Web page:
Why Stock Photos?
The short answer is that we use stock photos on some listings to save us time and to save you money. The longer answer is that we love to take photos of each and every lens, camera, and accessory, but doing so takes a lot of time and makes it difficult to get everything listed. So, we decided to compromise: take gorgeous photos of some things and charge a little more for them, and use stock photos for other items and charge a little less for those, all else equal.
The items listed here were tested thoroughly by our trained technicians. If they observed any significant flaws, you’ll see them detailed above. If the items listed here are exceptionally awesome, you’ll see that noted above too. Regardless, please remember this is a used item and it’s bound to have at least a microscopic imperfection.
If you're interested in purchasing an item with specific photos and ratings, we don’t blame you one bit. Please visit one of our specific product listings (if available), usually marked with a serial number. If none are currently available, by all means, contact us.
The Canon 16-35mm f/2.8L II
The Mark II is a very good wide-angle, f/2.8 zoom. The lens is reasonably sharp at the edges and corners and relatively flare resistant. There is a little distortion at extreme wide angle shots, but nothing that isn’t easily corrected in post processing. That being said, if you don’t need the f/2.8 aperture the Canon 17-40 is it’s equal in resolution, perhaps a bit more flare resistant, and far less expensive.
This was a very good wide angle zoom when first introduced. It’s still considered very good, although certainly not the caliber of the Nikon 14-24 f/2.8 lens.
If you’re doing landscape work and shooting at f/4 or higher, the Canon 17-40 will provide every bit as good of an image at a lower cost. If you’re shooting on a crop sensor camera (T3i, 7D), the 17-55 f/2.8 IS EF-S offers nearly as good an image quality, plus the added benefit of image stabilization. If you need to go as wide as you can get, the Canon 14 f/2.8 is wider with better image quality and less distortion. And if you don’t mind a bit more distortion at the wide end and are not concerned about sunlight flaring in the image, the Tokina 16-28mm f/2.8 is at least as sharp as the Canon at a better price.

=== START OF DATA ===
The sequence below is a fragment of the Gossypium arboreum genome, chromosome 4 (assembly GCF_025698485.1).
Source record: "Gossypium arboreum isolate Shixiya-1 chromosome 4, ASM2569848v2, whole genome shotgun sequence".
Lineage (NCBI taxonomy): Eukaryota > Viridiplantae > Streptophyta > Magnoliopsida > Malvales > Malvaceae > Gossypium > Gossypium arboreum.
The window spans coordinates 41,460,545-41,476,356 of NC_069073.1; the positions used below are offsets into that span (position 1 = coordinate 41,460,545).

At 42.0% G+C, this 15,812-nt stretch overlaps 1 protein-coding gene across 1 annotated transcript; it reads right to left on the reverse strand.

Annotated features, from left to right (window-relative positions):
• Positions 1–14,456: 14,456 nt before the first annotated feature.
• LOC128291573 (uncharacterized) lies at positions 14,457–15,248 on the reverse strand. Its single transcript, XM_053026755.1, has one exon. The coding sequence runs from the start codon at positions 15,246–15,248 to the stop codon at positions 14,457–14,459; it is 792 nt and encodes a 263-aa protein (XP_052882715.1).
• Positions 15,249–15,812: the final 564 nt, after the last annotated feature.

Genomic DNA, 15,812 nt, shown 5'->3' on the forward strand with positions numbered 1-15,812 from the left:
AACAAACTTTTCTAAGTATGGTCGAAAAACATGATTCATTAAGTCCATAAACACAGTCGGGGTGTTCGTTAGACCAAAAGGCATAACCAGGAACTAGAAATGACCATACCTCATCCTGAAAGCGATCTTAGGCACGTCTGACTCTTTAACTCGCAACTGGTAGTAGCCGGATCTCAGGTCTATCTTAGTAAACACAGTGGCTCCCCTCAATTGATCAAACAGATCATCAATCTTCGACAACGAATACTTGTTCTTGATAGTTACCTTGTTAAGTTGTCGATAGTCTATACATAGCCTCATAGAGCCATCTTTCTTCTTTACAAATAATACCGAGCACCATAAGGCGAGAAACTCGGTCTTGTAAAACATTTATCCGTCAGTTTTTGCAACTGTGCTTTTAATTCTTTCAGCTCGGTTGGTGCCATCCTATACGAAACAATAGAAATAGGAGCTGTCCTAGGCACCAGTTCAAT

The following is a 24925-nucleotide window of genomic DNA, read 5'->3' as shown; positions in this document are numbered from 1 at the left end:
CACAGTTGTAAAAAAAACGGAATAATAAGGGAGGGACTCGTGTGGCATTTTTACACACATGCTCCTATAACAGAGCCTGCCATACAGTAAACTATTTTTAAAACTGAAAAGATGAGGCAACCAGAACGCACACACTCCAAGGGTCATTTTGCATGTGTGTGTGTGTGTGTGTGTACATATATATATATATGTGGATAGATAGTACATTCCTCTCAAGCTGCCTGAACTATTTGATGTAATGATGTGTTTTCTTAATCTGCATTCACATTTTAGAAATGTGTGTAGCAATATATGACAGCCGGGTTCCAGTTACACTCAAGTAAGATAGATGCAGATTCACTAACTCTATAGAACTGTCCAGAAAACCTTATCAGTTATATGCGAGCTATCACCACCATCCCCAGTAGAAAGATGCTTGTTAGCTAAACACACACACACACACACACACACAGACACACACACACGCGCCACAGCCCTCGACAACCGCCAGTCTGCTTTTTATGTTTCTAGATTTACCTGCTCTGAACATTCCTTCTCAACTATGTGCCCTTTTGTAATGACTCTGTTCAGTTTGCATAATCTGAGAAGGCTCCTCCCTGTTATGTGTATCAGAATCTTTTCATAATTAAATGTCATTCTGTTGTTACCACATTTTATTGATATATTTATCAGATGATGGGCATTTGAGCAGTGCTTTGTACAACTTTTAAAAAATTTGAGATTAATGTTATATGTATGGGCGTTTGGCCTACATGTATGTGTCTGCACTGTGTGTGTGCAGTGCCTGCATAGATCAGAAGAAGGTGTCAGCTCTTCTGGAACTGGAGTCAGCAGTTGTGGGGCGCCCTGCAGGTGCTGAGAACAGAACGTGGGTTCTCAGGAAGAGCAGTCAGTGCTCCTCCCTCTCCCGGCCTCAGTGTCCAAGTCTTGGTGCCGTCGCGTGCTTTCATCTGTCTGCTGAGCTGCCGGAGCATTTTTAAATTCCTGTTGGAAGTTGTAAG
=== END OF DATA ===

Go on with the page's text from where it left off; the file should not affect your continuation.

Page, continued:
All of this isn’t meant to sound negative. The Canon 16-35 travels with me everywhere because I need the convenience of a zoom, and sometimes I need f/2.8 on my full-frame. In my mind, the 16-35 II is to the wide end what the 100-400 IS is to the long end: a very good do-it-all lens. There are specific lenses better for specific tasks, but the 16-35 is good at everything.
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We offer a 3-day inspection period on all sales, during which time you may return the item for a refund of the purchase price, not including shipping.
Finally, if you select the two-year lens warranty, you'll get additional protection from Consumer Priority Service ("CPS"). The two-year warranty will take effect after our 90-day warranty ends. Click the link below for all the details: